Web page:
Infrastructure Minister Nichola Mallon has announced that existing MOT temporary exemption certificates (TECs) for some vehicle groups will be extended by a further four months.
Existing TECs applied to eligible private cars, light goods vehicles and motorcycles aged four to nine years will be extended by a further four months from the date the existing exemption ends. Four year old cars and motorcycles and three year old light goods vehicles due a first time test will have a four month TEC applied from the date their first MOT is due. New TECs or extensions to existing TECs will be applied automatically to enable vehicles to be taxed and kept on the road.
Minister Mallon said: “Since vehicle testing was suspended due to Covid-19, eligible vehicles have been issued with TECs to ensure that they may continue to be driven legally on the road. In May 2020 I announced that eligible vehicles would automatically be issued with a 12 month TEC. This ensured that vehicles whose existing MOT certificate expired from 26 March 2020 or will expire before they can book a test would be automatically exempt from testing for a full 12 months. For vehicles which have previously been issued a TEC, their TEC was automatically extended to the maximum timeframes set out in legislation, up to a maximum period of 12 months from their last MOT expiry date.”
The Minister continued: “All test centres are operational and the DVA has worked hard to increase its vehicle testing capacity, focussing on testing priority category vehicles including those vehicles that are not able to avail of a TEC and those with TECs due to expire to keep people on the road.
“Given the current situation with Covid-19, in order to keep the DVA staff and customers safe, necessary and proportionate control measures around MOT testing have been introduced. Due to these safety measures, the DVA is operating at reduced vehicle testing capacity.
“In light of these constraints I want to ensure that all customers can legally keep their vehicles on the road for their essential journeys. For that reason, from 26 March 2021, I have instructed my officials to apply a further four month extension to existing TECs for eligible private cars, light goods vehicles and motorcycles aged four-nine years and to apply a new four month TEC to those vehicles due a first time test.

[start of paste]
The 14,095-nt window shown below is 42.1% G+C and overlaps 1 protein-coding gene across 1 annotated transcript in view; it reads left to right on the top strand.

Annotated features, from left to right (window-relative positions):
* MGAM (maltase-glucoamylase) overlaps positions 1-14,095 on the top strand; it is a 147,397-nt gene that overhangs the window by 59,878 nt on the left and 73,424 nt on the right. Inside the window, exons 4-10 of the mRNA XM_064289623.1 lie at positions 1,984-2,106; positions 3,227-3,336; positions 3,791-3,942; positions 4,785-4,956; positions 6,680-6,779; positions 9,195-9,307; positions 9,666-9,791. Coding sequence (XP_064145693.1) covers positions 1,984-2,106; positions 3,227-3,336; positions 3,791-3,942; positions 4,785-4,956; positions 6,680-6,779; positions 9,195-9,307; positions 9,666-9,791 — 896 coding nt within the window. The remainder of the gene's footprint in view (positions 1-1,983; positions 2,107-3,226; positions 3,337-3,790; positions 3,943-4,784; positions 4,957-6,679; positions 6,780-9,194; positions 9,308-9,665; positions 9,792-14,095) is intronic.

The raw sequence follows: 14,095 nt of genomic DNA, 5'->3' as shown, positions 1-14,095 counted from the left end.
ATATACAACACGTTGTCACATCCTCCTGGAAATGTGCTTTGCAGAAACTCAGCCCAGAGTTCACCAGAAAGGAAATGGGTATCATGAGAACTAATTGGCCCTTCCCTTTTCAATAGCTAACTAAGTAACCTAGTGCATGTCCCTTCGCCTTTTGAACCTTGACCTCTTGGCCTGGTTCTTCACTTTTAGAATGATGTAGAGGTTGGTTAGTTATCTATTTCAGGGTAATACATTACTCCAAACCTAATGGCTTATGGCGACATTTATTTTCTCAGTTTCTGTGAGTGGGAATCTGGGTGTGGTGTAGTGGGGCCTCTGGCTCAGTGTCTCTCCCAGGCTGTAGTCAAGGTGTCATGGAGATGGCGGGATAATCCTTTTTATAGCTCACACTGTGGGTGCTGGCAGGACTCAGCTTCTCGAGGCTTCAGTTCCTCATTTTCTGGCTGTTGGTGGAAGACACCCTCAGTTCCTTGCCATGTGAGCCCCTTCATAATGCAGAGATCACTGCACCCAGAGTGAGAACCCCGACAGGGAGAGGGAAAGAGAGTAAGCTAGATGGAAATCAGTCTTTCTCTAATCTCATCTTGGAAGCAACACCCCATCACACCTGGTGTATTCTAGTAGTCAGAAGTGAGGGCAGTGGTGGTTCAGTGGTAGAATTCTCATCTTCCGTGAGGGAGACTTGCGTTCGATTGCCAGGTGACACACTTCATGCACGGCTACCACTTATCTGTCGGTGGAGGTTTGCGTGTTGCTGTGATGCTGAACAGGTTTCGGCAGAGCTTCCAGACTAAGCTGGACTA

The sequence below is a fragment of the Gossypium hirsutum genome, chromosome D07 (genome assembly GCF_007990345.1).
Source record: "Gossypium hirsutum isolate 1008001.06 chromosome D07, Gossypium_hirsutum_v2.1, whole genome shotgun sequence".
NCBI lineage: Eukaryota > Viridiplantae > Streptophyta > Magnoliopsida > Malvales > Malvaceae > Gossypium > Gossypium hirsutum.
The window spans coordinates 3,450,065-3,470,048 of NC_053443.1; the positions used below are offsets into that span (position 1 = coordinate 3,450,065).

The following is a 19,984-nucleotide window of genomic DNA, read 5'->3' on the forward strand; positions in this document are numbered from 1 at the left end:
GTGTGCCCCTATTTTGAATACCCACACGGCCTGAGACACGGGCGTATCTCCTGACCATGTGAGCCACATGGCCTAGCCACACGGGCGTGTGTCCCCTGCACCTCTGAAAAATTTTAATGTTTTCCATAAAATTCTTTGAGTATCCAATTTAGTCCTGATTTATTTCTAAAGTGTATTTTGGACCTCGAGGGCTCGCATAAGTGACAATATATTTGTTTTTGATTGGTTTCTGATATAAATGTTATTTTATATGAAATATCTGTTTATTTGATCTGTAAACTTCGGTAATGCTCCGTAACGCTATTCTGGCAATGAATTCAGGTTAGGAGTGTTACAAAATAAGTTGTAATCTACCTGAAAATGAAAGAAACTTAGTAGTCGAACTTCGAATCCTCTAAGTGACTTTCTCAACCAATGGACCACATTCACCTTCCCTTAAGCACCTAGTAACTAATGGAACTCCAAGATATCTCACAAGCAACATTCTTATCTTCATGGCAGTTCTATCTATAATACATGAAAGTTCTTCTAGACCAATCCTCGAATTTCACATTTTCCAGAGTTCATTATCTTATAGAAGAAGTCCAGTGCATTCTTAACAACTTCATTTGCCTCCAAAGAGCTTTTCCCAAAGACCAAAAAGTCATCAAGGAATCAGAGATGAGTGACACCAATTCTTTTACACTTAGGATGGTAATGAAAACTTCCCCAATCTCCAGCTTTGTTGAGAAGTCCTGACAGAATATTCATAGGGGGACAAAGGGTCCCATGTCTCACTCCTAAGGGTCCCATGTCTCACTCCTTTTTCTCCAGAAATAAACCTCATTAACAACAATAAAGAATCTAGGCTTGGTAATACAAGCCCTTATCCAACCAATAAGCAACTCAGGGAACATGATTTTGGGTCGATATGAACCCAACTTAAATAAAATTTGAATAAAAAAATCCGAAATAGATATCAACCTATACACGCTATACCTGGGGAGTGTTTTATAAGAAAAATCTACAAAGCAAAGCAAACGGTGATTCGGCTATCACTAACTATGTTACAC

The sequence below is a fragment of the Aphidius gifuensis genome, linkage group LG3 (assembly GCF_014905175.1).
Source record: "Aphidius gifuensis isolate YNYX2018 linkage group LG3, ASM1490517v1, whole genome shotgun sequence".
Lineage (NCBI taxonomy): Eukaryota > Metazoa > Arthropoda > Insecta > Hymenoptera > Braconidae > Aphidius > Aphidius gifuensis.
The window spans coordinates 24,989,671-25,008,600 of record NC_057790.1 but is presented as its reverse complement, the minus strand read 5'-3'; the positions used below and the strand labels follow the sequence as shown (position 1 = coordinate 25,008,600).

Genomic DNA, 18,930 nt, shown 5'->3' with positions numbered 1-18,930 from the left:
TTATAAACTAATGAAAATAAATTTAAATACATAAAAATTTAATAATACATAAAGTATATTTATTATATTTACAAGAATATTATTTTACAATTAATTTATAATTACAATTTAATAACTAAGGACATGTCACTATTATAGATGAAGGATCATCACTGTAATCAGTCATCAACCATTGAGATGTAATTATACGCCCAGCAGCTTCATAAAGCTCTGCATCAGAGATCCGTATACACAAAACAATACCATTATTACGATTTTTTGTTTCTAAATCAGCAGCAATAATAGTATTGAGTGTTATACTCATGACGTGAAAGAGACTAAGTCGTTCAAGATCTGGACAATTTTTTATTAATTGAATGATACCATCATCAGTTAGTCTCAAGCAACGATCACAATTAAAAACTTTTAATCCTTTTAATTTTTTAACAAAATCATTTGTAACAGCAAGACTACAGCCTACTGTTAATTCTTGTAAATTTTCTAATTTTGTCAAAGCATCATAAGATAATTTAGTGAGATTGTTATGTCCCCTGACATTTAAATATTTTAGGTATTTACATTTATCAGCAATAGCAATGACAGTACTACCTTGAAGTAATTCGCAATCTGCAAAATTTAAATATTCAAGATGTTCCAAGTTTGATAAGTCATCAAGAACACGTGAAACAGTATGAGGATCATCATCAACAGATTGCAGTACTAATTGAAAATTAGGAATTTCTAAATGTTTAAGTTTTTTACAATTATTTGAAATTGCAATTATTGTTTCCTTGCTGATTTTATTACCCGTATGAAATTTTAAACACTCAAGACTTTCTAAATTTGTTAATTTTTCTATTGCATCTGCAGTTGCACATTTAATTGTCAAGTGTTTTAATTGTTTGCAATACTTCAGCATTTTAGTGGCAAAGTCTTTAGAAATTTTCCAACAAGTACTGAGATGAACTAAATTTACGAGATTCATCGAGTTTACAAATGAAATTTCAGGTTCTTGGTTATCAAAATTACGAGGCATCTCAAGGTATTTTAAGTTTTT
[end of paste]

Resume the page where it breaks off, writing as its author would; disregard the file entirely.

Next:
“Road safety remains a significant priority. I would like to remind owners and drivers of all vehicles that they are responsible under the law for the roadworthiness of their vehicle at all times.”
TECs will continue to be applied to all eligible vehicles until vehicle testing services return to normal testing capacity. Testing for older vehicles including all private cars, light goods vehicles and motorcycles that are aged 10 to 39 years old will be brought forward to ensure these vehicles can be tested before their existing TECs expire. Further TEC extensions will not be applied to these vehicle categories to ensure that any road safety concerns in these older vehicles are tested and rectified through the MOT testing process.
Assistant Chief Constable Alan Todd added: “While we understand the continuing need to extend the period of Temporary Exemption Certificates in these unique circumstances, it remains critically important that all drivers take responsibility for the maintenance and condition of their vehicles in the absence of an official testing regime.
“Do not miss regular servicing intervals and regular checks should include ensuring windscreen wipers are in good condition and the washer reservoir topped up with a good windscreen wash solution. Tyres must be in good condition and tread depth must meet the minimum legal requirement of 1.6mm and all lights must be clean, working and correctly adjusted.
“If police officers detect any vehicles being used in a dangerous condition, they can consider issuing rectification notices, fixed penalties, prosecution or in the most serious cases, prohibit further movement and seize any offending vehicle.”
Alastair Ross, Head of Public Policy for Northern Ireland at the Association of British Insurers said: “Insurers recognise that this is a worrying time for everyone and will take a pragmatic view. They will not penalise customers for something that is entirely out of their control and where motorists with an MOT exemption certificate applied in Northern Ireland request a quote, they will not be prejudiced by their lack of a valid MOT certificate. This applies regardless of whether they wish to renew with their existing insurance provider or are looking to take out a policy with a different insurer.
“Insurers do, however, expect that motorists comply with their legal obligation to keep their vehicle in a roadworthy condition if they are driving it. Those affected by the ongoing MOT testing suspension should continue to service their vehicle and carry out basic checks such as looking out for brake wear, ensuring that all lights are working and regularly checking their tyre pressure and tread depth. Motorists should also not delay making an MOT appointment when they receive a reminder from the DVA to book a vehicle test.”
As before, extensions to TECs will be added to the DVA system, not issued in hard copy. For all vehicles with TECs applied, the DVA will issue a reminder notice to the registered keeper of the vehicle before the TEC period ends, with instructions on how to book a test.
Further information on TECs is available here https://www.nidirect.gov.uk/articles/coronavirus-covid-19-and-motoring